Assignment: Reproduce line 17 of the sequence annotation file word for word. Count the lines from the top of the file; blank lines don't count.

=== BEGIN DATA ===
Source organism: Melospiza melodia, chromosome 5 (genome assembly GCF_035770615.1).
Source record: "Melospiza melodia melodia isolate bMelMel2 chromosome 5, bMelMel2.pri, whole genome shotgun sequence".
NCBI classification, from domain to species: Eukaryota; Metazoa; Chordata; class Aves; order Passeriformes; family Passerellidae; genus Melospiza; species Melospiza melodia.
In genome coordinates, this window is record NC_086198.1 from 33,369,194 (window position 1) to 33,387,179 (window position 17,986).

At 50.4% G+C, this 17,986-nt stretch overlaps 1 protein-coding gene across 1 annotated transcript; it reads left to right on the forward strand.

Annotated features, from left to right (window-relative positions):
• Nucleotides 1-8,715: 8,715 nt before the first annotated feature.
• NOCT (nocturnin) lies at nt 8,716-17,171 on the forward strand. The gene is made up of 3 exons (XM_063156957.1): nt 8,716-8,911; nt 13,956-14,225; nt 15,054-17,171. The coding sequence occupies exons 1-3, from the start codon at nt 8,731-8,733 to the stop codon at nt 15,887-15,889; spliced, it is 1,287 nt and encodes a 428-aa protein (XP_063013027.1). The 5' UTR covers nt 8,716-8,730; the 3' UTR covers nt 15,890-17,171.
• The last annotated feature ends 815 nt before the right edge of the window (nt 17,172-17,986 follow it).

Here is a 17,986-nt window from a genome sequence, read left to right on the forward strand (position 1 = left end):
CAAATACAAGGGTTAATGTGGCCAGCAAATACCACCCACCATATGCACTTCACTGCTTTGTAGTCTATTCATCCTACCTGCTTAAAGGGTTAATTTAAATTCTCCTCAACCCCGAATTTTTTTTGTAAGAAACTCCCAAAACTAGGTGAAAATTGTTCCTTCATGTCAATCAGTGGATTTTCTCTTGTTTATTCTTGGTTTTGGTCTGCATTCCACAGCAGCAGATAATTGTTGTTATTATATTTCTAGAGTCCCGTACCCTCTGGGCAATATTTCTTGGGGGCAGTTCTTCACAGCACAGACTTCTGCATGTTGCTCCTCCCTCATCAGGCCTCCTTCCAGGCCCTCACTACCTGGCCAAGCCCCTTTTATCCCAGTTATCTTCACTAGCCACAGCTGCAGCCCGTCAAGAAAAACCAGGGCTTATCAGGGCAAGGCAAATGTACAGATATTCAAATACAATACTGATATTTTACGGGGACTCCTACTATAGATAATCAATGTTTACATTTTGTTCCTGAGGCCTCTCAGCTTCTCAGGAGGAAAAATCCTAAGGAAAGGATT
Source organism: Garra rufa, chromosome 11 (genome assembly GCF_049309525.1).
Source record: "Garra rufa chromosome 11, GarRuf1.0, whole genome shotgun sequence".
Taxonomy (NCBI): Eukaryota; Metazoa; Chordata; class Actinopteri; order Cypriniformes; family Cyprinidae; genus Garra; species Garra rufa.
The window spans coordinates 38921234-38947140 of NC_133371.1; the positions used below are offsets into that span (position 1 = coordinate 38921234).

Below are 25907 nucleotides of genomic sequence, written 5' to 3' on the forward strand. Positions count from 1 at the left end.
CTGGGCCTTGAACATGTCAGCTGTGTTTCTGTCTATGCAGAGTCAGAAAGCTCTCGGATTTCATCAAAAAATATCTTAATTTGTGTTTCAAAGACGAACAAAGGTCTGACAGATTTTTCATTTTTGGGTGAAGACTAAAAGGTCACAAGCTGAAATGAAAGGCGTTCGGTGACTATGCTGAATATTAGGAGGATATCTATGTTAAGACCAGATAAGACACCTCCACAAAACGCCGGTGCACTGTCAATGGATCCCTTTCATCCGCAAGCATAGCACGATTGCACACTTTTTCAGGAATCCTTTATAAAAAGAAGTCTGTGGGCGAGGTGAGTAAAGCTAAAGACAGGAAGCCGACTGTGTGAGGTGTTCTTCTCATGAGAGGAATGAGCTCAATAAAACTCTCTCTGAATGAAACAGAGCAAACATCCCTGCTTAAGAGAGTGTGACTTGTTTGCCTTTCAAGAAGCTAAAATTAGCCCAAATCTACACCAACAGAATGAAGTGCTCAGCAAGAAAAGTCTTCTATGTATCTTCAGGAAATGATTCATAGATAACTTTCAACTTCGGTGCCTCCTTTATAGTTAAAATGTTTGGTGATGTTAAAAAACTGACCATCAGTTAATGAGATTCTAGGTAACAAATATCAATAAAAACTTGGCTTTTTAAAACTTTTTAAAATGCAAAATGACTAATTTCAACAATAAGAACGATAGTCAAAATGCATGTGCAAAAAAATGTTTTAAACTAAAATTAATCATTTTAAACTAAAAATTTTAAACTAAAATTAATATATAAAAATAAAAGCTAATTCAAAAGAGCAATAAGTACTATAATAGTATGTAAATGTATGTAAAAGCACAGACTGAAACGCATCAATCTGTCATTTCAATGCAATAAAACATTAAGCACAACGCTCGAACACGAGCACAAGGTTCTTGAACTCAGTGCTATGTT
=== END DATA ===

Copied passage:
CTGGGCCTTGAACATGTCAGCTGTGTTTCTGTCTATGCAGAGTCAGAAAGCTCTCGGATTTCATCAAAAAATATCTTAATTTGTGTTTCAAAGACGAACAAAGGTCTGACAGATTTTTCATTTTTGGGTGAAGACTAAAAGGTCACAAGCTGAAATGAAAGGCGTTCGGTGACTATGCTGAATATTAGGAGGATATCTATGTTAAGACCAGATAAGACACCTCCACAAAACGCCGGTGCACTGTCAATGGATCCCTTTCATCCGCAAGCATAGCACGATTGCACACTTTTTCAGGAATCCTTTATAAAAAGAAGTCTGTGGGCGAGGTGAGTAAAGCTAAAGACAGGAAGCCGACTGTGTGAGGTGTTCTTCTCATGAGAGGAATGAGCTCAATAAAACTCTCTCTGAATGAAACAGAGCAAACATCCCTGCTTAAGAGAGTGTGACTTGTTTGCCTTTCAAGAAGCTAAAATTAGCCCAAATCTACACCAACAGAATGAAGTGCTCAGCAAGAAAAGTCTTCTATGTATCTTCAGGAAATGATTCATAGATAACTTTCAACTTCGGTGCCTCCTTTATAGTTAAAATGTTTGGTGATGTTAAAAAACTGACCATCAGTTAATGAGATTCTAGGTAACAAATATCAATAAAAACTTGGCTTTTTAAAACTTTTTAAAATGCAAAATGACTAATTTCAACAATAAGAACGATAGTCAAAATGCATGTGCAAAAAAATGTTTTAAACTAAAATTAATCATTTTAAACTAAAAATTTTAAACTAAAATTAATATATAAAAATAAAAGCTAATTCAAAAGAGCAATAAGTACTATAATAGTATGTAAATGTATGTAAAAGCACAGACTGAAACGCATCAATCTGTCATTTCAATGCAATAAAACATTAAGCACAACGCTCGAACACGAGCACAAGGTTCTTGAACTCAGTGCTATGTT